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Brand redesign season is open!
Just weeks after competitor Burger King launched a new brand identity that quickly became a hit, McDonalds is doing the same with its own packaging.
The branding process was carried out by the New York design agency Pearlfisher, and it honestly looks fantastic.
However, it should be noted that the style is clearly derivative of that made by Burger King. And contrary to the BK rebranding project, it is limited only to the packaging of certain products.
Mc Donald’s Brand Redesign Analysis
In the words of Lauren Vellek, Business Development Director at Pearlfisher, this project was about “Bringing personality to life through simple illustration allows for the packaging to be functionally unique, easy to identify, aesthetically minimal and, most importantly, emotionally joyful.”
For this purpose, a vivid and warm color palette was chosen, clearly reminiscent of the vintage West Coast design of the late 1960s, with simple and geometric shapes, but not rigid. The curves and straight lines coexist fluidly in the different containers and the final result is very harmonious.
Matt Sia, Creative Director at Pearlfisher adds a bit more about this redesign concept: “Our task was finding out what was really special about each menu item to design a system that would make it easy for others to do the same.”
Regarding typography, it is bold, very pleasing to the eye and in colors that combine with the rest of the packaging elements, which creates a pleasant color palette.
The project consists on vector style illustrations of iconic items off the McDonald’s menu. Each new packaging features an ingredient from the product included inside the pack. For example, the yolk of an Egg McMuffin, the stacking of bread, burger and cheese for the Big Mac, the ocean waves of the Filet-o-fish, or a yellow angular shape for the fries.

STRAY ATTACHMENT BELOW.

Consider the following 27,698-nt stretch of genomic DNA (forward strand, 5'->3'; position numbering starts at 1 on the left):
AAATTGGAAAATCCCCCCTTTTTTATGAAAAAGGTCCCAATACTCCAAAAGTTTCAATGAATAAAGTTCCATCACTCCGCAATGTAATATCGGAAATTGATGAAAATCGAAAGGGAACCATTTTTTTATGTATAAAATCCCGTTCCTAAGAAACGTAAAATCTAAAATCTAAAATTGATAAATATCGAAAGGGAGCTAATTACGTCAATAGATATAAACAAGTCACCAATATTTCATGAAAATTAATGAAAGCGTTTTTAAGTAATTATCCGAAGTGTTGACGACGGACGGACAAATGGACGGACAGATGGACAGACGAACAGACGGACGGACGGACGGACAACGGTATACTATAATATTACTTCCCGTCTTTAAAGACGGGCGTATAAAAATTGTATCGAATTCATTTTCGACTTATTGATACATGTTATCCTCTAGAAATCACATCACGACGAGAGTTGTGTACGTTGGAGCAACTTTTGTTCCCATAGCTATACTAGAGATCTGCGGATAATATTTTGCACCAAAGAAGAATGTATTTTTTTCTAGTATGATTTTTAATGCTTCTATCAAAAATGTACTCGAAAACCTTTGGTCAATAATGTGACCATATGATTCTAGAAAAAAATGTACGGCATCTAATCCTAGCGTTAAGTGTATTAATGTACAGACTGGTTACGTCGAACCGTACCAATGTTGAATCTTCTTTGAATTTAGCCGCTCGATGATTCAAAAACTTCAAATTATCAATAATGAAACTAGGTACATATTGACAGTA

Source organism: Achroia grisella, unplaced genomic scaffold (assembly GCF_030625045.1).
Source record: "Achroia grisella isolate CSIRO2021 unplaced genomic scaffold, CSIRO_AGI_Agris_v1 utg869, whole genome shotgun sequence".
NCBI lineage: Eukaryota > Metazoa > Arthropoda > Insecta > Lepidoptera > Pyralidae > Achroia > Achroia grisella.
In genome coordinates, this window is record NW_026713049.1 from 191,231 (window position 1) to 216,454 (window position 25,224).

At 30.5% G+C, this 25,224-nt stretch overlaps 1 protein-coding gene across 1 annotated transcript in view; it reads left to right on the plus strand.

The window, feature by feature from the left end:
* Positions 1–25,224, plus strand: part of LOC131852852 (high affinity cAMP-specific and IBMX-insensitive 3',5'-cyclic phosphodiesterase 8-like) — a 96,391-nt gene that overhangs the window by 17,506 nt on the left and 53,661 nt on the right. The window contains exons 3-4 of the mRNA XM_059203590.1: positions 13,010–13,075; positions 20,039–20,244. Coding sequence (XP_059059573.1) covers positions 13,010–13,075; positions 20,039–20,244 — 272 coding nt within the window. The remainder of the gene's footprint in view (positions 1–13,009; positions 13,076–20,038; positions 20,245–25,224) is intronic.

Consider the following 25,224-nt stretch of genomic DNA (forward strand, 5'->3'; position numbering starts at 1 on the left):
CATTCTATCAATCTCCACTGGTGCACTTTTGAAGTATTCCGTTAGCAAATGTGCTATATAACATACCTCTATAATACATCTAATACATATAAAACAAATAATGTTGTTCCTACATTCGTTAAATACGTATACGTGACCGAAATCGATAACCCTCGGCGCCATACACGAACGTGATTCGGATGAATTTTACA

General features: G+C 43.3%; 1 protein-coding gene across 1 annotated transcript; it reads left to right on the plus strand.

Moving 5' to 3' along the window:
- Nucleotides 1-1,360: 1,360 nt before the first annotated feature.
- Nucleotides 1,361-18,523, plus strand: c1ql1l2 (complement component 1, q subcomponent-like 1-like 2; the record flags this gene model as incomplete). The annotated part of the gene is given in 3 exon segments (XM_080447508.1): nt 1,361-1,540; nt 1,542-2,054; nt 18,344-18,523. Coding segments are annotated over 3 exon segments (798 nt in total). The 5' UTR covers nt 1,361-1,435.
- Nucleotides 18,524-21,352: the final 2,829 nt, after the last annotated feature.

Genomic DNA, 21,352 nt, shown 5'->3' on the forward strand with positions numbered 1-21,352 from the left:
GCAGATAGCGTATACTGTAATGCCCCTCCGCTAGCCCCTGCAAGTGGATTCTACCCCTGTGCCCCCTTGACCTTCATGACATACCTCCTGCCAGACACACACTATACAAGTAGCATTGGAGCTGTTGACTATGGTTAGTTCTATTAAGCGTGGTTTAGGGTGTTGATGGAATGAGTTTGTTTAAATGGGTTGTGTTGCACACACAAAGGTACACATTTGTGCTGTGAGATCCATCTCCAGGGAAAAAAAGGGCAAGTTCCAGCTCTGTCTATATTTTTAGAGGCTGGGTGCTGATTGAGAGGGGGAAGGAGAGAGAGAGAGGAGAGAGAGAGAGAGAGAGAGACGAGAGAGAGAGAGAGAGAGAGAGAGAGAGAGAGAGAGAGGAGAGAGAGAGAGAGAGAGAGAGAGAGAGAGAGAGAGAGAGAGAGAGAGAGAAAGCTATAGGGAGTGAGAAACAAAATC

According to the press release, these graphic representations of the menu showcase how each element of the menu can be “more connected and evocative of McDonald’s playful point-of-view”.
The McDonald’s redesign summary
In the words of the design company Pearlfinder, the summary of this project is as follows:
A new look for a lasting legacy.
We partnered with McDonald’s on a multi-year effort to redesign their global packaging system. The renewed design brings a sense of joy and ease to the brand through bold graphics.
Placing McDonald’s playful point-of-view front and center, we evolved the brand’s design system away from prominent on-pack messaging, cooking up graphic representations of their iconic menu items instead.
From the cool blue waves on the Filet-O-Fish® clamshell to the golden, melting cheese on the Quarter Pounder® with Cheese, the packaging makes for an expressive, visual system. Each wrapper, clamshell and pack is identifiable, joyful and simple.
With evocative, easy-to-understand graphics, McDonald’s ’new packaging is recognizable regardless of where in the world orders are being assembled, shared and enjoyed.Pearlfisher’s McDonald’s Project page
In our analysis, it should be added that design clearly enters the Sensorial UX field, where shapes and colors are combined with smell, taste and touch in a completely enriching experience. Seeing the yolk of the egg before consuming an Egg McMuffin is much more interesting and anticipatory of a unique experience. Same with ocean waves, or melting cheese from a cheeseburger. Like its competitor, McDonald’s decided that both Sensory UX and Emotional Design are powerful tools to win the hearts of users.
A redesign limited to packaging
On the other hand, McDonald’s’ brand redesign doesn’t change much beyond packaging. In other words: its iconic logo remains unchanged, both the pictorial brand and the wordmark. There are also no changes regarding the rest of the user experience: there is no redesign of the mobile app, or a redesign of the website. There is also no room for changes in Physical UX or Service Design.
In short: McDonald’s limits this redesign to packaging and nothing else.
However, the design studio created a visual language that is clearly ready for future developments, both in terms of packaging and other possible uses of this language.
Conclusion: A controversial redesign
We think it’s a shame that this beautiful design language came just after what Burger King did (and probably in response to it). People will compare both redesigns, and BK seems to be the clear winner.
If the BK redesign had not existed, this packaging redesign would be simply spectacular. Unfortunately, the BK project does exist, and it was launched only weeks ago, so the comparisons are justified.
While McDonalds countered with a packaging redesign, it’s just not enough, because its competitor created a complete experience, from brand design to packaging, from Physical UX to User Interfaces, from Sustainable Design to full User Experience based on Sensorial UX. There’s simply no competition.
Nevertheless, we expect this to be just a first hit, and we’re sure there’s more coming under the hood.
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